Malcolm Hay finds a star in the making at the Edinburgh Fringe
Take out a second mortgage, sell the car, and put the money on the safest bet you’ll ever make in this uncertain world: that Tim Minchin will be the next big thing in musical comedy. He’s a 29-year-old Australian who hadn’t appeared in the UK before he came to this year’s Edinurgh Fringe. In fact, he only took up comedy back home in Melbourne a couple of years ago. His solo show ‘Dark Side’ (at the Gilded Balloon), packed with so much energy and talent it’s bursting at the seams, should make Minchin a red-hot favoutire when the time comes for dishing out awards.
His sheer power and versatility as a pianist and singer are astounding. But it’s the fierce intelligence of his humour that makes Minchin so distinctive. It’s there, of course, in the lyrics – the Palestine Peace Anthem which offers a novel recipe for uniting Jews and Arabs, his song in praise of an inflatable doll, or the deeply sacreligious ‘Ten-Foot Cock and a Few Hundred Virgins’. It’s there, too, in the black comedy of his remarks between the songs. Minchin has lines that can bring tears to the eyes, although he undercuts even the faintest hint of sentimentality. This material is far too raw for mainstream television. But Minchin could take the show straight into the West End.
The Find of The Fringe
Looking like a cross between Struwwelpeter, the Cure’s Robert Smith and Hollywood’s idea of Mozart, Tim Minchin has come over from Australia to raise the roof at the Fringe. On piano, he has the fast-fingered grace of a prodigy. His lyrics are so sharp, they’d turn Sondheim green with envy. And what’s more, he’s very, very funny. He’s the find of the fest.
From the moment Minchin, furiously gyrating to thrashy warm-up music, tumbles off the stage, you know you’re in the presence of a comedy maestro. He brings his audience on-side within two shakes of his hairspray-saturated mane because he offsets musical assurance against an appealingly self-doubting persona, signalled in a wild-eyed look that is as scared as it is scary. Issuing hesitant, between-songs banter, this keyboard wizard looks most at ease when he retreats to his grand piano to hammer out dexterous ditties that alternate flippancy with deep feeling.
In Rock and Roll Nerd, a self-portrait in third person, Minchin pokes fun at the type of twentysomething who can’t give up on becoming Bono or Bowie; in Dark Side, he vents the frustration of a middle-class kid who had it too cushy to be uber-creative (“Daddy never came to my ballgame,” he wails).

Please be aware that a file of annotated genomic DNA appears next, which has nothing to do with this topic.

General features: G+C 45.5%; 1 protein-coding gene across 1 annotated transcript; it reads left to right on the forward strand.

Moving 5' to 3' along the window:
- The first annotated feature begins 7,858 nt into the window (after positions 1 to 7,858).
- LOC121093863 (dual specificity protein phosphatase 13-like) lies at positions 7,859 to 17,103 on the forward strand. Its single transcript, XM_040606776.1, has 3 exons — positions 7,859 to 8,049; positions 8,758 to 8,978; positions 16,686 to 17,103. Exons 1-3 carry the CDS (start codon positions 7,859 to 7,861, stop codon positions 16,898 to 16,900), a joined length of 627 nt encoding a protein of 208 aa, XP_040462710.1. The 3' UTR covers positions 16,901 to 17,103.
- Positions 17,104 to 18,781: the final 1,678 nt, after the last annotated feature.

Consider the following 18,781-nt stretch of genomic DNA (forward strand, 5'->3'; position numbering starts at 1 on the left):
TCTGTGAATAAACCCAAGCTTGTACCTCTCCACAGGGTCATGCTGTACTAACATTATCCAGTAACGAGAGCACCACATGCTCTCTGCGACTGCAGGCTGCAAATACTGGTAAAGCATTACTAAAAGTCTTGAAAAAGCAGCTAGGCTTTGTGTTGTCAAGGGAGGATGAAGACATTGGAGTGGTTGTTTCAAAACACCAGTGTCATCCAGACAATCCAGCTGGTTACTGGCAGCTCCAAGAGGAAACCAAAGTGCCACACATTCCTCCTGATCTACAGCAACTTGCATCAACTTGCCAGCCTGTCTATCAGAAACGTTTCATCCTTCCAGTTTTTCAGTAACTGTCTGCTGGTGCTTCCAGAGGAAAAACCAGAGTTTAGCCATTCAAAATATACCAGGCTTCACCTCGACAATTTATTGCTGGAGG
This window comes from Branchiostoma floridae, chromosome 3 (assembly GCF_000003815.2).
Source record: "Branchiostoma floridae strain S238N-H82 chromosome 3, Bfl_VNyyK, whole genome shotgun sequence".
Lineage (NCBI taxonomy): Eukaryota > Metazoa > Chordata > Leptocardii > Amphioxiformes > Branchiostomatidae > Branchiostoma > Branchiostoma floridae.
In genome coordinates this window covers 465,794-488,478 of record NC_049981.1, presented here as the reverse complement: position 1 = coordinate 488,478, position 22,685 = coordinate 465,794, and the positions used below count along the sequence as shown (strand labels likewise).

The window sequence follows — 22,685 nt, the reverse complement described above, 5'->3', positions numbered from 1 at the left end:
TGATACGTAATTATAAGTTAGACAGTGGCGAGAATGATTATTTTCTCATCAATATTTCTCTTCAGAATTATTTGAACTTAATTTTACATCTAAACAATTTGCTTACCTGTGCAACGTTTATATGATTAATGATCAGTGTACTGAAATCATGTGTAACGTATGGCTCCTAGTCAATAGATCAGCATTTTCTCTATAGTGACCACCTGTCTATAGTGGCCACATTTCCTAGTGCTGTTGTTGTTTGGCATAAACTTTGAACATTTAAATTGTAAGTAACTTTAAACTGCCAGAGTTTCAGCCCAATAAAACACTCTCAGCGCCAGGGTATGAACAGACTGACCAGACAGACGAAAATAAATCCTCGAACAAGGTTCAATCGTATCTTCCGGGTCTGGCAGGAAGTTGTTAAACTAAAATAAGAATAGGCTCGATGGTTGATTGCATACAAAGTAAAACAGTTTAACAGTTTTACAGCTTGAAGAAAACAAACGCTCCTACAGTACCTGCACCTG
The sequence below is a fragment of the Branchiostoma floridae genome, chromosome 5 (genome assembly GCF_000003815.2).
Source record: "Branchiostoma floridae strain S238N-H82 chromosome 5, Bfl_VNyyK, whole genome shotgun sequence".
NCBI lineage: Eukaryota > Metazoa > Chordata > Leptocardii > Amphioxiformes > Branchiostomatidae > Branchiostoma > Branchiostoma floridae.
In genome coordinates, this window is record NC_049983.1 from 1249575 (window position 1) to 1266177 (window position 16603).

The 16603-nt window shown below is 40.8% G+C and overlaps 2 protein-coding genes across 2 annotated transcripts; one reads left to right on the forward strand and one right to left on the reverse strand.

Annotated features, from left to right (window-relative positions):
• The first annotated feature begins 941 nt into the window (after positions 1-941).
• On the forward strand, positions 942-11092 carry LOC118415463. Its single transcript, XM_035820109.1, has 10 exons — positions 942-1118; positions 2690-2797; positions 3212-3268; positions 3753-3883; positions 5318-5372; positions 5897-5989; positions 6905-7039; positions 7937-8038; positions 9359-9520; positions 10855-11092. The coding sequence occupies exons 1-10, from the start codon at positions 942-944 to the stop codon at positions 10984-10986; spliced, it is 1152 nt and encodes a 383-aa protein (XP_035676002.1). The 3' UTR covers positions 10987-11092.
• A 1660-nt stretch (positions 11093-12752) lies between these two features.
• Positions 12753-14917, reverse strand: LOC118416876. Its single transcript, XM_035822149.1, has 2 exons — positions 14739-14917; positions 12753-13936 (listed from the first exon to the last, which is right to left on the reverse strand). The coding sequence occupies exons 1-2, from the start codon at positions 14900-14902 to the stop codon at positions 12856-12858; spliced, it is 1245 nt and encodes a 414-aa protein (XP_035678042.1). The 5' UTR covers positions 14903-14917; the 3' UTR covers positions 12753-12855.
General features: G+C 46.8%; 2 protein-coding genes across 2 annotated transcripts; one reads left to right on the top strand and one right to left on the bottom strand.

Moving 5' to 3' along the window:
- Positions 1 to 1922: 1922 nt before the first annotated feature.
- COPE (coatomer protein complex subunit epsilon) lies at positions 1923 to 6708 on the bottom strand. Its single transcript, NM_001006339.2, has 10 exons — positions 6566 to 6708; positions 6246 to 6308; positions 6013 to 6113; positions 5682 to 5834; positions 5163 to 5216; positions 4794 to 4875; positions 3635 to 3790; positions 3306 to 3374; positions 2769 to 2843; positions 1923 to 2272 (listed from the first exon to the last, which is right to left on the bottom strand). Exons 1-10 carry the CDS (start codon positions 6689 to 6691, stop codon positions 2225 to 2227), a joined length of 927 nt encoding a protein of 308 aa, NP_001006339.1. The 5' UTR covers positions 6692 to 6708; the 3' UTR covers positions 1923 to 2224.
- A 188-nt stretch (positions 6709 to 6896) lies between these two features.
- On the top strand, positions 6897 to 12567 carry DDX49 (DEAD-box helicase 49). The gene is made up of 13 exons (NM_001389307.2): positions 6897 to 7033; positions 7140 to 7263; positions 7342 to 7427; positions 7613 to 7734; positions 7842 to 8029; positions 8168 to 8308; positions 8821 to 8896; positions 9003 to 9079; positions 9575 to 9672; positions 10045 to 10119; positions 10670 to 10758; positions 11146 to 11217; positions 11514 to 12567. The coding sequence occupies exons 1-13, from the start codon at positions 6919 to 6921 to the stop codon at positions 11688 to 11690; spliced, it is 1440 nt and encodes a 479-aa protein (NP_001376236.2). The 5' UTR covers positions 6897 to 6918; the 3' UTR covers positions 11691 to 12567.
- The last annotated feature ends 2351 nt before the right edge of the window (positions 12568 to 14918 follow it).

Other songs broach the interminable nature of married life, offer a solution for the Arab-Israeli conflict, and issue an eco-rallying cry against plastic bags. There’s even a brilliant ballad to a blow-up doll. We’ll be hearing a lot more from this Antipodean wunderkind.
In the realm of music-comedy, it’s going to be Minchin’s year – but the competition is worth checking out, too.
Tim Minchin is very Australian (and very proud of it), multi-talented and immensely funny. His act is a cocktail of comedy songs, stand up, with a twist of poetry thrown in for good measure. He can be manic but he also displays a softer side to charm the audience.
Blessed with a strong, melodious voice, he sings and plays piano with real skill, intensity and energy. Song topics vary from the virtues of the inflatable doll to the middle class rock and roll nerd, and even includes a peace anthem for Palestine. His stand up routines take in subjects as diverse as Sydney transexuals to bottled water. The song Darkside provides the powerful finale and, as with the words of all his songs, is a clever and subtle use of language.
This is a superb, unpredictable, roller coaster ride of entertainment that will keep you laughing from first to last.
Hi guys. Another uncreative post. Me tired. Lots of meetings with producers and managers. All good.
Couple of bad reviews this week, which I won’t post because they’re bitchy and I like to pretend they don’t exist.
The good ones are now posted on the comedy review page.
My lady-friend, Sarah Minchin, arrives tomorrow. Ace.
I have a night off tonight. Really ace.
I hope you are all extremely well.
Hey. Still crook, but I think I’ll survive. I’ll just stop my farking whinging eh?
Couple more articles:
SCOTLAND ON SUNDAY FEATURE
You don’t have to read all this shit… it’s just so my mum knows want to tell her friends about.